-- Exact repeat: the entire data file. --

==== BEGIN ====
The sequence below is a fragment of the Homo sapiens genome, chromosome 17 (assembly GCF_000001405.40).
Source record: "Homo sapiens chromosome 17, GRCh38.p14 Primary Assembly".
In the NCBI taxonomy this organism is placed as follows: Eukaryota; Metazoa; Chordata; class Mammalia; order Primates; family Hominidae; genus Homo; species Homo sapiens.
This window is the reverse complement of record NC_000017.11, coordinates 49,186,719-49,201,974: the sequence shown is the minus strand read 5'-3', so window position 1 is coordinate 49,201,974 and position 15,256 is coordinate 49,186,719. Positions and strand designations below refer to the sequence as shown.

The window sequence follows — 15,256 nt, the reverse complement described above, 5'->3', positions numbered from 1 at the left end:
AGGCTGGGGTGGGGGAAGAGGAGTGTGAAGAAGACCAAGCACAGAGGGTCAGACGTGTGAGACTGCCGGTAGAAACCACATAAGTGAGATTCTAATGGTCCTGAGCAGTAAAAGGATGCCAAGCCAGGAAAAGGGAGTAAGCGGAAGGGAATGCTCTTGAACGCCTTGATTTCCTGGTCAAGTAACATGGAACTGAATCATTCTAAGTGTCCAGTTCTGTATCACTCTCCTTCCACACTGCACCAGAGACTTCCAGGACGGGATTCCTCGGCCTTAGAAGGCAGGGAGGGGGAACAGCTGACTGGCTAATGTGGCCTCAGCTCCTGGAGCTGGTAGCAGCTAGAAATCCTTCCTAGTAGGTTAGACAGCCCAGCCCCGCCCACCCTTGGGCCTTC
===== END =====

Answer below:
The sequence below is a fragment of the Homo sapiens genome, chromosome 17 (assembly GCF_000001405.40).
Source record: "Homo sapiens chromosome 17, GRCh38.p14 Primary Assembly".
In the NCBI taxonomy this organism is placed as follows: Eukaryota; Metazoa; Chordata; class Mammalia; order Primates; family Hominidae; genus Homo; species Homo sapiens.
This window is the reverse complement of record NC_000017.11, coordinates 49,186,719-49,201,974: the sequence shown is the minus strand read 5'-3', so window position 1 is coordinate 49,201,974 and position 15,256 is coordinate 49,186,719. Positions and strand designations below refer to the sequence as shown.

The window sequence follows — 15,256 nt, the reverse complement described above, 5'->3', positions numbered from 1 at the left end:
AGGCTGGGGTGGGGGAAGAGGAGTGTGAAGAAGACCAAGCACAGAGGGTCAGACGTGTGAGACTGCCGGTAGAAACCACATAAGTGAGATTCTAATGGTCCTGAGCAGTAAAAGGATGCCAAGCCAGGAAAAGGGAGTAAGCGGAAGGGAATGCTCTTGAACGCCTTGATTTCCTGGTCAAGTAACATGGAACTGAATCATTCTAAGTGTCCAGTTCTGTATCACTCTCCTTCCACACTGCACCAGAGACTTCCAGGACGGGATTCCTCGGCCTTAGAAGGCAGGGAGGGGGAACAGCTGACTGGCTAATGTGGCCTCAGCTCCTGGAGCTGGTAGCAGCTAGAAATCCTTCCTAGTAGGTTAGACAGCCCAGCCCCGCCCACCCTTGGGCCTTC